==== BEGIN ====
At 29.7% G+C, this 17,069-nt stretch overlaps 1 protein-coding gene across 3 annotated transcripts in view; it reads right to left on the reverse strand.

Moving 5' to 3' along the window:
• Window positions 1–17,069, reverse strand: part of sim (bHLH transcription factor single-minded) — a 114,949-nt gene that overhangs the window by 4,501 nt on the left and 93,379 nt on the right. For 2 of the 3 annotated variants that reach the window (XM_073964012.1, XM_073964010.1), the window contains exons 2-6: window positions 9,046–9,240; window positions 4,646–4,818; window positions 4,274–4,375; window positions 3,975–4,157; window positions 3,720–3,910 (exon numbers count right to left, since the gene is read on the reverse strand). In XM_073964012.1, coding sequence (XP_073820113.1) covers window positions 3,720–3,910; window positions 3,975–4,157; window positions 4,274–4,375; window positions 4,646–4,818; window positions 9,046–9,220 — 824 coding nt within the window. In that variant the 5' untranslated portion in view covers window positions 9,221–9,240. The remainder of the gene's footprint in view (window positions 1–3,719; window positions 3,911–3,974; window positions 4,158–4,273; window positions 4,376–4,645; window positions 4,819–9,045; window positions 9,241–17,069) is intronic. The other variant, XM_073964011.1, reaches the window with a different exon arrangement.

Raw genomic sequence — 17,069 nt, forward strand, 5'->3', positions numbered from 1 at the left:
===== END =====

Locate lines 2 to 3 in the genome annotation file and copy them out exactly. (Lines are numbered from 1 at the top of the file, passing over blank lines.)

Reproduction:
Moving 5' to 3' along the window:
• Window positions 1–17,069, reverse strand: part of sim (bHLH transcription factor single-minded) — a 114,949-nt gene that overhangs the window by 4,501 nt on the left and 93,379 nt on the right. For 2 of the 3 annotated variants that reach the window (XM_073964012.1, XM_073964010.1), the window contains exons 2-6: window positions 9,046–9,240; window positions 4,646–4,818; window positions 4,274–4,375; window positions 3,975–4,157; window positions 3,720–3,910 (exon numbers count right to left, since the gene is read on the reverse strand). In XM_073964012.1, coding sequence (XP_073820113.1) covers window positions 3,720–3,910; window positions 3,975–4,157; window positions 4,274–4,375; window positions 4,646–4,818; window positions 9,046–9,220 — 824 coding nt within the window. In that variant the 5' untranslated portion in view covers window positions 9,221–9,240. The remainder of the gene's footprint in view (window positions 1–3,719; window positions 3,911–3,974; window positions 4,158–4,273; window positions 4,376–4,645; window positions 4,819–9,045; window positions 9,241–17,069) is intronic. The other variant, XM_073964011.1, reaches the window with a different exon arrangement.